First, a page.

A further embodiment of the present invention is the production of a microflora biomass comprising Thraustochytrium, Schizochytrium, and mixtures thereof which have an average cell aggregate size of less than about 150 microns. The microflora biomass is useful for aquaculture and in particular, for feeding larval shrimp because the microflora have the primary feed advantages required for shrimp of a high sterol content and a high omega-3 highly unsaturated fatty acid (HUFA) content. Additionally, because of the small cell aggregate size, the microflora can be eaten by the larval shrimp, brine shrimp, rotifers, and mollusks. The present invention further includes a process for the production of these organisms which includes feeding Thraustochytrium, Schizochytrium, and mixtures thereof, having an average cell size of less than about 150 microns to them.
A further embodiment of the present invention is directed to a food product which is comprised of microflora selected from the group consisting of Thraustochytrium, Schizochytrium, and mixtures thereof and an additional component selected from the group consisting of flaxseed, rapeseed, soybean, avocado meal, and mixtures thereof. A particular advantage of this food product is that it has a high long chain omega-3 fatty acid content and a high short chain omega-3 fatty chain content from the additional component. In a further embodiment, the food product is produced by extrusion. The extrusion process involves mixing the microflora with the additional component, thereby reducing the moisture content of the food product. The food product is then extruded under heat, thus driving off a significant portion of the reduced moisture. The remaining amount of the original moisture content is readily removed by air drying or short baking times, thereby-reducing the overall energy requirements of drying and the potential degradation of the omega-3 HUFA's by extended drying at high temperatures.
For purposes of definition throughout the application, it is understood herein that a fatty acid is an aliphatic monocarboxylic acid. Lipids are understood to be fats or oils including the glyceride esters of fatty acids along with associated phosphatides, sterols, alcohols, hydrocarbons, ketones, and related compounds.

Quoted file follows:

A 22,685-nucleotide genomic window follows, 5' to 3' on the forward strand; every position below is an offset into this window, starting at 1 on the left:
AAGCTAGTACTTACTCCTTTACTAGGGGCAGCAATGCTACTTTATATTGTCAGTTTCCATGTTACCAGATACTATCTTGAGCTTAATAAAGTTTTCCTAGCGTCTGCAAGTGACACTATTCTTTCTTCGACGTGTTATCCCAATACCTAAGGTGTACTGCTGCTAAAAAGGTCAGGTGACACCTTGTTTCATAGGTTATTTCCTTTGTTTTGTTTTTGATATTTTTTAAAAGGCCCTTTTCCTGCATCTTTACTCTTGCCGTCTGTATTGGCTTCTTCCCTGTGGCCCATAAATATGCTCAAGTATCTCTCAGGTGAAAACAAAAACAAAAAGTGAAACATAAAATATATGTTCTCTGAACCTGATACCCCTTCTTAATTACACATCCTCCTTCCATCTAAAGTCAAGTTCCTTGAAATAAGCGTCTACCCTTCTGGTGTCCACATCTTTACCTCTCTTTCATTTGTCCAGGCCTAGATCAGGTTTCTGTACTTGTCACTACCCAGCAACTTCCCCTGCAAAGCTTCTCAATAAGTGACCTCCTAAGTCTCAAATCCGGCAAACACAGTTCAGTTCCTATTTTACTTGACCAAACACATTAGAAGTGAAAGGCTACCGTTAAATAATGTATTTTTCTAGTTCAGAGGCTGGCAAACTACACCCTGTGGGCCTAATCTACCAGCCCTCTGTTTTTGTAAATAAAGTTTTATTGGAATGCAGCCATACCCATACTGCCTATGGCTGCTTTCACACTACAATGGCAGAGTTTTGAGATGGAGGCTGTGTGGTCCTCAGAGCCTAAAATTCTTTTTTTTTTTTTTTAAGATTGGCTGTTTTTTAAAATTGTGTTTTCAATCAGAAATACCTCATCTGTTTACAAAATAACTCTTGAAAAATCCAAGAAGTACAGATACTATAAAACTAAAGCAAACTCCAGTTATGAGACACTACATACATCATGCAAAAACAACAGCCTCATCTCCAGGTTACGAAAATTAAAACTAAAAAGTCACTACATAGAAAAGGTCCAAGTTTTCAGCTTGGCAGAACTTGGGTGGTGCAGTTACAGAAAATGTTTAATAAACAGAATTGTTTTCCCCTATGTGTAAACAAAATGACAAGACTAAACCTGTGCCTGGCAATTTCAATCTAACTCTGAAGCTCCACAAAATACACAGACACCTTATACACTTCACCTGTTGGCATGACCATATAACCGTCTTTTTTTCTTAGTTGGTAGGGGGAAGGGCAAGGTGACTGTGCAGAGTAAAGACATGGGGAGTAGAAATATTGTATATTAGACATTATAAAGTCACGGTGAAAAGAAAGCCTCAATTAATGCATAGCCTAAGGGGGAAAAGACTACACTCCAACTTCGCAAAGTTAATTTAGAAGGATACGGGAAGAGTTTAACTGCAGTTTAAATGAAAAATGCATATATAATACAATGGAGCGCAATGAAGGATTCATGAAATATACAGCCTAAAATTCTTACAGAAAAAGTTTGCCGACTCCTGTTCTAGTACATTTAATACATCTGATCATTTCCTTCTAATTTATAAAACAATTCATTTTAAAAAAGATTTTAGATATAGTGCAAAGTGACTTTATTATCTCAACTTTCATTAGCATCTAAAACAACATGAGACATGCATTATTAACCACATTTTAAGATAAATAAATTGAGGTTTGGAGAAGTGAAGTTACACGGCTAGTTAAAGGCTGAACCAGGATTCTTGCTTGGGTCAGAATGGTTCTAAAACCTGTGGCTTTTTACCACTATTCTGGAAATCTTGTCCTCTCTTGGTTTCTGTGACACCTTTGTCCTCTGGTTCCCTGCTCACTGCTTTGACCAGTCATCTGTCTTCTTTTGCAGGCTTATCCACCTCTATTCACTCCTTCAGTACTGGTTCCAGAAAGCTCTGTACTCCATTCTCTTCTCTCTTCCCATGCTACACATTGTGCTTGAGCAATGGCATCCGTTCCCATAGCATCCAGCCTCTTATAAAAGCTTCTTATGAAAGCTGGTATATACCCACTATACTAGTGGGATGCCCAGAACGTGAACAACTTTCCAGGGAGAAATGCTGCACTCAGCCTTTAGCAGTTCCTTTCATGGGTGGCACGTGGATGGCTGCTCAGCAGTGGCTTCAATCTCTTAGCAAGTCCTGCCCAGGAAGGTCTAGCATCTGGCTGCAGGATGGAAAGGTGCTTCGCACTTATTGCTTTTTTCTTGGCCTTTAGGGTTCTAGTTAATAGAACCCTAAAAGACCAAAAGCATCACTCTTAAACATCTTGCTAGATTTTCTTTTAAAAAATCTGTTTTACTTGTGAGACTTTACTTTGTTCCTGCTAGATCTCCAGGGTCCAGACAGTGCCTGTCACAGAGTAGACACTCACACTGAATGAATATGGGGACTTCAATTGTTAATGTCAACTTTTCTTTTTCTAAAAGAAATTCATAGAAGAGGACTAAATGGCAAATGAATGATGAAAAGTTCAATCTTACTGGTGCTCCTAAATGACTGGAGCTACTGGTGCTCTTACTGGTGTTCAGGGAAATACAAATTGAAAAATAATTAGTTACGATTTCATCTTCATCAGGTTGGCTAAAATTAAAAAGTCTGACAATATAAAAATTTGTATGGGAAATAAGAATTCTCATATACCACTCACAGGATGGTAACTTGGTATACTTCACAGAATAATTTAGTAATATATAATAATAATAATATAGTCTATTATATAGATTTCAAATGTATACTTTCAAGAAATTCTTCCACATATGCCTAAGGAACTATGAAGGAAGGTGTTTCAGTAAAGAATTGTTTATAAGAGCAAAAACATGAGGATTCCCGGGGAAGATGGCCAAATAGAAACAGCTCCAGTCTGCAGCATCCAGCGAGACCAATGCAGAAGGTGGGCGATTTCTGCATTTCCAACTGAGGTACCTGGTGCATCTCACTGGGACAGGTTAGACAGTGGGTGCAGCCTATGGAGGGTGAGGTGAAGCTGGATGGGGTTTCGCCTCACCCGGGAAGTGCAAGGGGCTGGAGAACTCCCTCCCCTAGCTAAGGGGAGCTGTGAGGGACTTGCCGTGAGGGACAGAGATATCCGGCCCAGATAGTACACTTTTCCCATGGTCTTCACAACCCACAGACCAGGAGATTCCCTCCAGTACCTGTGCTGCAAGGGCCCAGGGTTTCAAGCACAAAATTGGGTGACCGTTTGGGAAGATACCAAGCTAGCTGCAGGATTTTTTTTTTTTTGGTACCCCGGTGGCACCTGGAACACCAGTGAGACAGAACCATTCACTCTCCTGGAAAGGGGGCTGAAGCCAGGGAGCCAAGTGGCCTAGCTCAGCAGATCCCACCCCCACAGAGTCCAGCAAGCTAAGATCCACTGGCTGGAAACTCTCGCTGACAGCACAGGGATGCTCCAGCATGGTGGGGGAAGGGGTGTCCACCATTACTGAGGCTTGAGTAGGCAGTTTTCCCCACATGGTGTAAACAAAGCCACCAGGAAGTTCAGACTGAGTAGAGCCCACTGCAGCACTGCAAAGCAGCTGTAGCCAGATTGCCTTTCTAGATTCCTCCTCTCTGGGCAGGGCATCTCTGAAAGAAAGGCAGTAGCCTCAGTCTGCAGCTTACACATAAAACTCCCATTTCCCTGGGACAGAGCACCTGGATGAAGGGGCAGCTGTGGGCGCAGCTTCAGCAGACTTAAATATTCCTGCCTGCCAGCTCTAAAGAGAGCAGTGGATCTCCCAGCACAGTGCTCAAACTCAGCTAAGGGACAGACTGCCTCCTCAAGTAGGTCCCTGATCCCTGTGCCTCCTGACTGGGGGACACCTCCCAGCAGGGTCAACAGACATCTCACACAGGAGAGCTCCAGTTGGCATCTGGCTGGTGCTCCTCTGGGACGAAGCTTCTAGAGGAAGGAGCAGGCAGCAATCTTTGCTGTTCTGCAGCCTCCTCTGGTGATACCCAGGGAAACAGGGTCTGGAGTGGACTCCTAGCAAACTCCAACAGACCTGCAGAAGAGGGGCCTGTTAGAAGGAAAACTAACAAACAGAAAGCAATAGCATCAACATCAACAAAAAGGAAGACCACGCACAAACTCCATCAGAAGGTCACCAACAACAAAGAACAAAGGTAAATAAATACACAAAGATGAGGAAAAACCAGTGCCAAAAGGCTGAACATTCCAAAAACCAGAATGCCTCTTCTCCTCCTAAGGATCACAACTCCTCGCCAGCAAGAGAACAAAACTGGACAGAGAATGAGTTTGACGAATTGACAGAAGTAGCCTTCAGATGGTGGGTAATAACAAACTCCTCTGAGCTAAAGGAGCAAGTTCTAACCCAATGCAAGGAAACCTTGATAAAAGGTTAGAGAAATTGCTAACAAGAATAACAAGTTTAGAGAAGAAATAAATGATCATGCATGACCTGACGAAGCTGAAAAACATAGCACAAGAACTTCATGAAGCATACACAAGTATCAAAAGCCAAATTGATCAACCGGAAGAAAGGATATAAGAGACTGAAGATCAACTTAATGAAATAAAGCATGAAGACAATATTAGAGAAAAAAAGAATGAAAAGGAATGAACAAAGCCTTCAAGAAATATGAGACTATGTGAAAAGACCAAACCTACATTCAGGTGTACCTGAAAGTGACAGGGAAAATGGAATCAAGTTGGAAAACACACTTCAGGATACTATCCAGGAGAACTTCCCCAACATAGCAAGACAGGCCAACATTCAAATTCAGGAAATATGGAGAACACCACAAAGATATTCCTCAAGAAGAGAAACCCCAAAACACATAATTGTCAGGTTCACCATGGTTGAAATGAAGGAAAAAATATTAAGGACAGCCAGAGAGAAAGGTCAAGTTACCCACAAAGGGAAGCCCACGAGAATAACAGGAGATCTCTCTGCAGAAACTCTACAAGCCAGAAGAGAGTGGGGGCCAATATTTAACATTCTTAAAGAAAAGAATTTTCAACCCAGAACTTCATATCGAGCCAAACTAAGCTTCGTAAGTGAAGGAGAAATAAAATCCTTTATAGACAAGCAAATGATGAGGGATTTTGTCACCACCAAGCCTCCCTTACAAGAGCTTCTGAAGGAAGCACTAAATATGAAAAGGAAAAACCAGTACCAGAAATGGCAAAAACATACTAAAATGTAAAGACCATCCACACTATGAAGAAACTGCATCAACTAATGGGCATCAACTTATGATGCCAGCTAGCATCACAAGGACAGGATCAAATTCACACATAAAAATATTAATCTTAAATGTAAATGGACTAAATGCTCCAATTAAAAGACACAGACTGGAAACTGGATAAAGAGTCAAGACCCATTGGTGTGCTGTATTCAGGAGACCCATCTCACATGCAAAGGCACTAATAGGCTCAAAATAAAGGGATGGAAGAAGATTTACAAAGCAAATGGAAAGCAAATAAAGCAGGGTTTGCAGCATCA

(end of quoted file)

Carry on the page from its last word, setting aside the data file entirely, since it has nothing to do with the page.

A commonly employed shorthand system is used in this specification to denote the structure of the fatty acids (e.g., Weete, 1980). This system uses the letter “C” accompanied by a number denoting the number of carbons in the hydrocarbon chain, followed by a colon and a number indicating the number of double bonds, i.e., C20:5, eicosapentaenoic acid. Fatty acids are numbered starting at the carboxy carbon. Position of the double bonds is indicated by adding the Greek letter delta (Δ) followed by the carbon number of the double bond; i.e., C20:5omega-3Δ5,8,11,14,17. The “omega” notation is a shorthand system for unsaturated fatty acids whereby numbering from the carboxy-terminal carbon is used. For convenience, n-3 will be used to symbolize “omega-3,” especially when using the numerical shorthand nomenclature described herein. Omega-3 highly unsaturated fatty acids are understood to be polyethylenic fatty acids in which the ultimate ethylenic bond is 3 carbons from and including the terminal methyl group of the fatty acid. Thus, the complete nomenclature for eicosapentaenoic acid, an omega-3 highly unsaturated fatty-acid, would be C20:5n-3Δ5,8,11,14,17. For the sake of brevity, the double bond locations (Δ5,8,11,14,17) will be omitted. Eicosapentaenoic acid is then designated C20:5n-3, Docosapentaenoic acid (C22:5n-3Δ7,10,13,16,19) is C22:5n-3, and Docosahexaenoic acid (C22:6n-3Δ4,7,10,13,16,19) is C22:6n-3. The nomenclature “highly unsaturated fatty acid” means a fatty acid with 4 or more double bonds. “Saturated fatty acid” means a fatty acid with 1 to 3 double bonds.
A collection and screening process has been developed to readily isolate many strains of microorganisms with the following combination of economically desirable characteristics for the production of omega-3 HUFAs: 1) capable of heterotrophic growth; 2) high content of omega-3 HUFAs; 3) unicellular; 4) preferably low content of saturated and omega-6 HUFAs; 5) preferably nonpigmented, white or essentially colorless cells; 6) preferably thermotolerant (ability to grow at temperatures above 30° C.); and 7) preferably euryhaline (able to grow over a wide range of salinities, but especially at low salinities). This process is described in detail in related U.S. Pat. No. 5,130,242.